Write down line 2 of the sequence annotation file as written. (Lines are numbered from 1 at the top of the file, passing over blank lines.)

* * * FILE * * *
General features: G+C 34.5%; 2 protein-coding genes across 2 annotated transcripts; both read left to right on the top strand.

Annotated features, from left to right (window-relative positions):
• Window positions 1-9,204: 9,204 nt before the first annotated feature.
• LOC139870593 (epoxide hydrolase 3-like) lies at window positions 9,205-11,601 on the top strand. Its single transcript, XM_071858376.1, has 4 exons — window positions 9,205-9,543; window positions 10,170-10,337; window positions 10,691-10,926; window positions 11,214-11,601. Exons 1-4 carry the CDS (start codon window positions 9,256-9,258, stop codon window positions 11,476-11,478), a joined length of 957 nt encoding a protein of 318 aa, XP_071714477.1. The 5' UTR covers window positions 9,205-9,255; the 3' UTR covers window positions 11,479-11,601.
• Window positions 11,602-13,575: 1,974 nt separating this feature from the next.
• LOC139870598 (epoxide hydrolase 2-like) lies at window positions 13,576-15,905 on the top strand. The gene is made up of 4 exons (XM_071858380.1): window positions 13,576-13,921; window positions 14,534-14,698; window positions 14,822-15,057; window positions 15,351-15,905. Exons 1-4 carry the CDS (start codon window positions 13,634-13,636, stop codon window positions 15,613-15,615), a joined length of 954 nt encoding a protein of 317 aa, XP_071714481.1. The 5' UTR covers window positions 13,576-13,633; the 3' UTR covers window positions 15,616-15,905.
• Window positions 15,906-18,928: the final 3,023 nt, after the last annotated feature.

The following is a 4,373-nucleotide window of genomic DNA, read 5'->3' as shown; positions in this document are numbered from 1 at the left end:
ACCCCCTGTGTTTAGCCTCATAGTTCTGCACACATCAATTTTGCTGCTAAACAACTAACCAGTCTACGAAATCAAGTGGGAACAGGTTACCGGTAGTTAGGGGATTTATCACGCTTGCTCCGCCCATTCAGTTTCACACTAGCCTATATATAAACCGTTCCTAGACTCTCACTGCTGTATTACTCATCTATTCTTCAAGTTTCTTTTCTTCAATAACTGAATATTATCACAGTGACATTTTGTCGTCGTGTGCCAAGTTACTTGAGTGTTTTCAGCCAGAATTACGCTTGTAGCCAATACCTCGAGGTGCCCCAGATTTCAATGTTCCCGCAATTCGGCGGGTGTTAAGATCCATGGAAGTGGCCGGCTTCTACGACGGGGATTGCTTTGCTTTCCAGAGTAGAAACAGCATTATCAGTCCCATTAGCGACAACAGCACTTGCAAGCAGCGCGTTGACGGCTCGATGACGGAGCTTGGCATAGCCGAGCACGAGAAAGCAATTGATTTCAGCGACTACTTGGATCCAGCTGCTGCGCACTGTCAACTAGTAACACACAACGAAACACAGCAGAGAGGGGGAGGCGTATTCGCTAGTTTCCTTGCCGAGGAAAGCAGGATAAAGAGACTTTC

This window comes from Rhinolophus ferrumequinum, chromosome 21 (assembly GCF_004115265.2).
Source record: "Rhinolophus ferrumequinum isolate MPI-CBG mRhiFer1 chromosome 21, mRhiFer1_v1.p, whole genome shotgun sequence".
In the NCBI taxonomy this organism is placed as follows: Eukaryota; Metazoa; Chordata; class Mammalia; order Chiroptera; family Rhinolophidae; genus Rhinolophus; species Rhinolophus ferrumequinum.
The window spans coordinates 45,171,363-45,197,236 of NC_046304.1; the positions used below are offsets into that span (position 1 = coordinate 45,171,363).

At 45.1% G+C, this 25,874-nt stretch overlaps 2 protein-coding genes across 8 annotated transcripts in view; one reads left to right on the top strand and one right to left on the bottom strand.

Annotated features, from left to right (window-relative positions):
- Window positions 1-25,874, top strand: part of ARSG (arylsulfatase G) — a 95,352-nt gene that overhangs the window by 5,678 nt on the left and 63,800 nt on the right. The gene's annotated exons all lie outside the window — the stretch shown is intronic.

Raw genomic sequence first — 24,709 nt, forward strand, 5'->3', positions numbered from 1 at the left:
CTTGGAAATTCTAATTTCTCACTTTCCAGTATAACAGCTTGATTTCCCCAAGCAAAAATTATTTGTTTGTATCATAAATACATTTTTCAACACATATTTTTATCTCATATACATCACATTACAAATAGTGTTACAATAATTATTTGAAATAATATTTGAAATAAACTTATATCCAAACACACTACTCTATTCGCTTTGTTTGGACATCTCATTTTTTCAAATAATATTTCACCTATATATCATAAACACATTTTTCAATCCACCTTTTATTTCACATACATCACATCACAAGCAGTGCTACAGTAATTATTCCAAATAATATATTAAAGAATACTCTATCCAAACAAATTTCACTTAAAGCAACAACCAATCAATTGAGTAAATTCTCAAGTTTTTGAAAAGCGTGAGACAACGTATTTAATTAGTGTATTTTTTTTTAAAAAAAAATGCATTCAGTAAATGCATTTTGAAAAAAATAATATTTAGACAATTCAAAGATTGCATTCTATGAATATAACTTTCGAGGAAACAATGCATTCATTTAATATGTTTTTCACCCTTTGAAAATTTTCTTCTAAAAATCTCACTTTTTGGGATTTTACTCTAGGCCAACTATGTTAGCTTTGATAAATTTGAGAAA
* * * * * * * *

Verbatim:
Annotated features, from left to right (window-relative positions):